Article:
Known as the “Protect Women’s Health From Corporate Interference Act of 2014,” or S. 2578, the measure was co-written by Democratic Sens. Patty Murray of Washington and Mark Udall of Colorado. Murray introduced the bill July 9. The 56-43 vote fell four short of the 60 needed to move ahead on the bill.

“While the outcome of today’s vote is a relief, it is sobering to think that more than half the members of the U.S. Senate, sworn to uphold the laws and Constitution of the United States, would vote for a bill whose purpose is to reduce the religious freedom of their fellow Americans,” said Jayd Henricks, director of government relations at the U.S. Conference of Catholic Bishops.

“We need more respect for religious freedom in our nation, not less,” he said in a statement.

In a July 14 letter to U.S. senators, Boston Cardinal Sean P. O’Malley, chairman of the Committee on Pro-life Activities, and Baltimore Archbishop William E. Lori, chairman of the Ad Hoc Committee for Religious Liberty, urged the lawmakers to oppose the measure.

They said it had the potential to affect “all existing federal protections of conscience and religious freedom” when it comes to health care mandates, telling senators: “Though cast as a response to the Supreme Court’s narrow decision in Burwell v. Hobby Lobby, the bill ranges far beyond that decision. … We oppose the bill and urge you to reject it.”

On June 30, the Supreme Court, citing the Religious Freedom and Restoration Act, ruled that closely held for-profit companies cannot be forced to abide by the federal Health and Human Service’s mandate that requires nearly all employers to provide abortion-inducing drugs, elective sterilizations and contraceptives to their employees free of charge if the individual or families that own these businesses have religious objections to the mandate.

Murray and Udall said their bill was “consistent with congressional intent” in RFRA, but Cardinal O’Malley and Archbishop Lori said that the measure’s “operative provisions explicitly forbid application if RFRA whenever the federal government wishes to override the religious freedom rights of Americans regarding health coverage.”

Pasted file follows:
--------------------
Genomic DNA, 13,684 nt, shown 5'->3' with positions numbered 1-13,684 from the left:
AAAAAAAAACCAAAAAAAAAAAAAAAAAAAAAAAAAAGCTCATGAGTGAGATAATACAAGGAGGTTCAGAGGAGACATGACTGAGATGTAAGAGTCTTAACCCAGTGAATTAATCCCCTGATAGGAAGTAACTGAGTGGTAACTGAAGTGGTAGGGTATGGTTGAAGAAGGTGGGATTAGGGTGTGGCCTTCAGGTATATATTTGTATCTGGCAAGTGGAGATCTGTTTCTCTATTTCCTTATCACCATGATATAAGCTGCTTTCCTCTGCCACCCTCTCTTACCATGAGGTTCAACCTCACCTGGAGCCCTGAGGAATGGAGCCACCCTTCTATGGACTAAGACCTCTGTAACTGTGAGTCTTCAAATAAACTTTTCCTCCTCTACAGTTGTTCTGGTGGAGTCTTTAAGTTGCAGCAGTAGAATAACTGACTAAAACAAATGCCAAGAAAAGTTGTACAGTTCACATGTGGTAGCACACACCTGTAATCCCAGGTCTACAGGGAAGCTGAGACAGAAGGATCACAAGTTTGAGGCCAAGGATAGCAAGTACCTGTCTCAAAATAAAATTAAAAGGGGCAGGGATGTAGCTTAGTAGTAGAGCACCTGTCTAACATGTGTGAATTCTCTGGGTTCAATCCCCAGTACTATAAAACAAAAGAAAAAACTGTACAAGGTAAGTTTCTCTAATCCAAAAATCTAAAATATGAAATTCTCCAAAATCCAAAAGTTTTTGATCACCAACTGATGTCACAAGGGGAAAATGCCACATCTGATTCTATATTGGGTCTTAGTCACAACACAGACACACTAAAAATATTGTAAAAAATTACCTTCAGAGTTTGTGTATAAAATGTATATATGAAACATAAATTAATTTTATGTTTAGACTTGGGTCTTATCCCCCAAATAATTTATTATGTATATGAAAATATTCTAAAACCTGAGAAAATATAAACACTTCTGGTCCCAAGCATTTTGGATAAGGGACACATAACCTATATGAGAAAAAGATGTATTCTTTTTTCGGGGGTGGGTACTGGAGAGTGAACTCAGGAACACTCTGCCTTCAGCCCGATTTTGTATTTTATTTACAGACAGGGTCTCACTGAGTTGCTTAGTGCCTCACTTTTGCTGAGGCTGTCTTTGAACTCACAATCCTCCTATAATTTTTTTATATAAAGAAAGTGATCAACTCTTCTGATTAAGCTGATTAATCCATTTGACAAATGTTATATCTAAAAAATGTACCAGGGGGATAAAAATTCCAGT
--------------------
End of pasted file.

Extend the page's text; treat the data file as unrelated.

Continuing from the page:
After the July 16 vote, Udall said the Democratic Party would continue to contest a ruling that says “a boss’ beliefs can supersede a woman’s rights to health care benefits that she has earned.”

S. 2578 would have kept in place the Obama administration’s exemption from the HHS mandate for houses of worship and some other employers who fit its criteria for that exemption. It also would have kept intact the accommodation for nonexempt employers.

Under that accommodation, organizations self-certify that their religious objections entitle them to an exemption from the mandate and direct a third-party, in most cases the company that manages their health care plan, to provide the objectionable coverage.

But several Catholic and other religious employers who are not exempt and have sued over the mandate argue the exemption is too narrowly drawn and the accommodation itself still involves them in coverage they morally oppose.

In their letter, Cardinal O’Malley and Archbishop Lori wrote: “In short, the bill does not befit a nation committed to religious liberty. Indeed, if it were to pass, it would call that commitment into question. Nor does it show a genuine commitment to expanded health coverage, as it would pressure many Americans of faith to stop providing or purchasing health coverage altogether.”

A companion bill was introduced in the House July 9 by Democratic Reps. Diana DeGette of Colorado and Louise Slaughter and Jerry Nadler, who are both from New York. As of July 17, no vote on the measure had been scheduled yet.

 

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Q&A: Cardinal O’Malley calls pope’s impact on church ‘amazing”

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Catholic News Service

BOSTON — Cardinal Sean P. O’Malley spoke to The Pilot, the archdiocesan newspaper, March 4 about the impact Pope Francis has had on the Catholic Church and the world since his March 13, 2013, election. The interview was conducted at his residence at the Cathedral the Holy Cross in Boston.

Q: How would you characterize the first year of Pope Francis’ pontificate?

Boston Cardinal Sean P. O’Malley gestures during a March 4 interview at his residence, the rectory of the Cathedral of the Holy Cross. Cardinal O’Malley said with his “refreshing style” and accessibility, Pope Francis’ impact on the world is “amazing.” (CNS photo/Gregory L. Tracy, The Pilot)

A: For many people it has been a year of surprises. The Holy Father has such a refreshing style and a desire to be close to people and accessible. He is even accessible in the way he expresses himself. He has made quite an impact on the world. I don’t remember any other pope whose daily homily was followed so assiduously by so many around the globe. Before, we used to think that the Holy Father’s travel and linguistic abilities were the way he communicated, but this man communicates without leaving home and without saying anything except in Italian. It is amazing.